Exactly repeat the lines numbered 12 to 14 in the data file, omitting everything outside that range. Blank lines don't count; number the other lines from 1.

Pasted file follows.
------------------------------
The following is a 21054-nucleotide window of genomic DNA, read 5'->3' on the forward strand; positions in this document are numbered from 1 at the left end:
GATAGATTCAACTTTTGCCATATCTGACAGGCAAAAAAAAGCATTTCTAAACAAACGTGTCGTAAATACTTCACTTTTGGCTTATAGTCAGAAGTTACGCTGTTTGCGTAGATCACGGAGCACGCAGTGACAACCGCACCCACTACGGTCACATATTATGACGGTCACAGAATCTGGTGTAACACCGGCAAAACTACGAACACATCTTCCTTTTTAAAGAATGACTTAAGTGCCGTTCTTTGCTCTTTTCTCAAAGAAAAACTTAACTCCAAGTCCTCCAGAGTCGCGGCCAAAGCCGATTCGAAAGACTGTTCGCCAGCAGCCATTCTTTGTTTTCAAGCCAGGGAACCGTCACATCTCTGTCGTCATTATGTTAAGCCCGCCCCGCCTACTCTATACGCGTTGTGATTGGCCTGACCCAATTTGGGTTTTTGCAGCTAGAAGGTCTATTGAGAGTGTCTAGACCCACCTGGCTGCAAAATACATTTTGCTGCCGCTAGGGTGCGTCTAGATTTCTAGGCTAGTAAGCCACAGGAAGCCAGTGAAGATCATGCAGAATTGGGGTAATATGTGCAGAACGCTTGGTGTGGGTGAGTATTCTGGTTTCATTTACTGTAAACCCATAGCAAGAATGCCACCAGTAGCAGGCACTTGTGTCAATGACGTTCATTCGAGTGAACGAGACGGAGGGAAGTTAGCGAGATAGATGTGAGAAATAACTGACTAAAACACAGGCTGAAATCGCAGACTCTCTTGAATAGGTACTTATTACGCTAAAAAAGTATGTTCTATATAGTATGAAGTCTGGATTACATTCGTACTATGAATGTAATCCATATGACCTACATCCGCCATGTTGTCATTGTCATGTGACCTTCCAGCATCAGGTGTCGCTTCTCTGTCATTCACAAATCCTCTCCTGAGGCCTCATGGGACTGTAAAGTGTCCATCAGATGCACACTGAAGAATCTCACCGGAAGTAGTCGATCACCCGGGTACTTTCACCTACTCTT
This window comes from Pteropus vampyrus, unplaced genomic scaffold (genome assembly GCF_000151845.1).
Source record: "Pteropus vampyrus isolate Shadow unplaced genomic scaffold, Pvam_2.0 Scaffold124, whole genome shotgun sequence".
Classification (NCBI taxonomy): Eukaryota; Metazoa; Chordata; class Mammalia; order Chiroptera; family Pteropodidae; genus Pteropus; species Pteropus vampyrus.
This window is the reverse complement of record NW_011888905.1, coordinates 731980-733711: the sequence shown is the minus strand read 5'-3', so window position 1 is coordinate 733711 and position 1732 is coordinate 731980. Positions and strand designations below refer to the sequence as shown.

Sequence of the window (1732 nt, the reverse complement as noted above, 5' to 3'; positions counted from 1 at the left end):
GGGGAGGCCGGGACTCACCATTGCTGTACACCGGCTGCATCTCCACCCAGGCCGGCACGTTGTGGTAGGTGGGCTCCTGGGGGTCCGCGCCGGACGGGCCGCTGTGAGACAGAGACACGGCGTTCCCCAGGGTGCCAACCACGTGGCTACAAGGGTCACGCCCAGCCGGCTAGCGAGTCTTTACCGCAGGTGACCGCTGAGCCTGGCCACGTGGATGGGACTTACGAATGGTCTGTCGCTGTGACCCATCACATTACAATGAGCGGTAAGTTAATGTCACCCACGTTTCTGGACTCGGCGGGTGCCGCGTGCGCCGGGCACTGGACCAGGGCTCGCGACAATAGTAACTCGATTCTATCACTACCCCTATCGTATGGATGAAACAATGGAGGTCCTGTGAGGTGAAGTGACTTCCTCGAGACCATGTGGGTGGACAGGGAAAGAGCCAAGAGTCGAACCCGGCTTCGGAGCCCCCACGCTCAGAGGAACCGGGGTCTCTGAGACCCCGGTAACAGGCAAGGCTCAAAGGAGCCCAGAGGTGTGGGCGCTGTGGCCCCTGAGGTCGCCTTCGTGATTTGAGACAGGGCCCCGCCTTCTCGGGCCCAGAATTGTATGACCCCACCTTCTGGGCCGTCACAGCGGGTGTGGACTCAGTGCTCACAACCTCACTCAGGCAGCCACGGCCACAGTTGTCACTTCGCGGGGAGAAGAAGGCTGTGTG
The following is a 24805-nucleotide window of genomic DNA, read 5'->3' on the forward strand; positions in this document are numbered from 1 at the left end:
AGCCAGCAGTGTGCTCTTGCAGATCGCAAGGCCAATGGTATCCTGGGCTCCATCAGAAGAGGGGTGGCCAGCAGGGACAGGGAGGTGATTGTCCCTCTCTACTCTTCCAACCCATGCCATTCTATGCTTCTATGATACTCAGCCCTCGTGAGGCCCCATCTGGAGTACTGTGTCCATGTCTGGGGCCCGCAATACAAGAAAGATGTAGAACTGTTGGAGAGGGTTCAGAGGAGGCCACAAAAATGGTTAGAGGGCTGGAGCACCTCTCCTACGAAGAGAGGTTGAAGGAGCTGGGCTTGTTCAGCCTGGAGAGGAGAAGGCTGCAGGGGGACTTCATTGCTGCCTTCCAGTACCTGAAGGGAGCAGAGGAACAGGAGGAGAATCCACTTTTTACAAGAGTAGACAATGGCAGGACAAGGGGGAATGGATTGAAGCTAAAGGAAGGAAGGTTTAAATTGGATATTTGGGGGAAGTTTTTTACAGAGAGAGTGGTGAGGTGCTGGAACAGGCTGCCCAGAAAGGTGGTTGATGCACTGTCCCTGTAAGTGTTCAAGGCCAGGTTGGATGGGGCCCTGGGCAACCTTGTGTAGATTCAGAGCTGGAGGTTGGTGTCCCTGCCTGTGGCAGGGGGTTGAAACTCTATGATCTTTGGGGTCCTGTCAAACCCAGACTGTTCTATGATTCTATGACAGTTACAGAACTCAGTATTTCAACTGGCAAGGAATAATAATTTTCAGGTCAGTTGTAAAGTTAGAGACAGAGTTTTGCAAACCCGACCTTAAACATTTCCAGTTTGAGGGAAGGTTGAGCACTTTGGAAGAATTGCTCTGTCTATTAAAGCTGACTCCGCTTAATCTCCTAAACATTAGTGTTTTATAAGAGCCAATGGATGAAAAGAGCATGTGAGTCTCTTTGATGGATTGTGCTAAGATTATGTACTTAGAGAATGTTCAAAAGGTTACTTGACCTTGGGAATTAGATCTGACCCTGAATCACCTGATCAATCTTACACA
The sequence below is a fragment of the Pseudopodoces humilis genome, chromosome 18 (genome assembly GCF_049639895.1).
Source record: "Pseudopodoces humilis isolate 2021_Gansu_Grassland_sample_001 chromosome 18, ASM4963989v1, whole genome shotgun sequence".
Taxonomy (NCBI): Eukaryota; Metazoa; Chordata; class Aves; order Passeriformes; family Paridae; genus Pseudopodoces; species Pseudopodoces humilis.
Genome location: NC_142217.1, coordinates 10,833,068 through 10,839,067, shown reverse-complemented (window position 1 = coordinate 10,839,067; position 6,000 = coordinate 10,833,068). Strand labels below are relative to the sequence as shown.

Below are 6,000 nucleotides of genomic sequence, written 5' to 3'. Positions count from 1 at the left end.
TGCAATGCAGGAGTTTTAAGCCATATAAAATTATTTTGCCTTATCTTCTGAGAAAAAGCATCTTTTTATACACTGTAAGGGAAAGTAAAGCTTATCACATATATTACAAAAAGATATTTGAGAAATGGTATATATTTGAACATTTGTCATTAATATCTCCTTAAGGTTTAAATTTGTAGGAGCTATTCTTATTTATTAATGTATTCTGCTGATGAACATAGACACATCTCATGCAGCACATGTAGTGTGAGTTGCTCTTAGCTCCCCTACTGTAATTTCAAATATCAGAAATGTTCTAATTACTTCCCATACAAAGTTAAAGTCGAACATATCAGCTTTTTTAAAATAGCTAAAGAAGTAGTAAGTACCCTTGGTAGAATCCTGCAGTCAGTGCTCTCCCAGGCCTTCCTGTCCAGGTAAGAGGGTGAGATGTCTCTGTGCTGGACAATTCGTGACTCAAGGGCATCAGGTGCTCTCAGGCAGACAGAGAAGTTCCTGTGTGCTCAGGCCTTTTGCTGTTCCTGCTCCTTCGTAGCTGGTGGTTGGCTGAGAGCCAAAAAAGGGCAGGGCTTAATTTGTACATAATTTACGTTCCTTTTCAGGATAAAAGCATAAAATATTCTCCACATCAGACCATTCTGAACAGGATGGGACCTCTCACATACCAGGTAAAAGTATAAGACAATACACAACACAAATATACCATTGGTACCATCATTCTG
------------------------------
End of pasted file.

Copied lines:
Source record: "Pseudopodoces humilis isolate 2021_Gansu_Grassland_sample_001 chromosome 18, ASM4963989v1, whole genome shotgun sequence".
Taxonomy (NCBI): Eukaryota; Metazoa; Chordata; class Aves; order Passeriformes; family Paridae; genus Pseudopodoces; species Pseudopodoces humilis.
Genome location: NC_142217.1, coordinates 10,833,068 through 10,839,067, shown reverse-complemented (window position 1 = coordinate 10,839,067; position 6,000 = coordinate 10,833,068). Strand labels below are relative to the sequence as shown.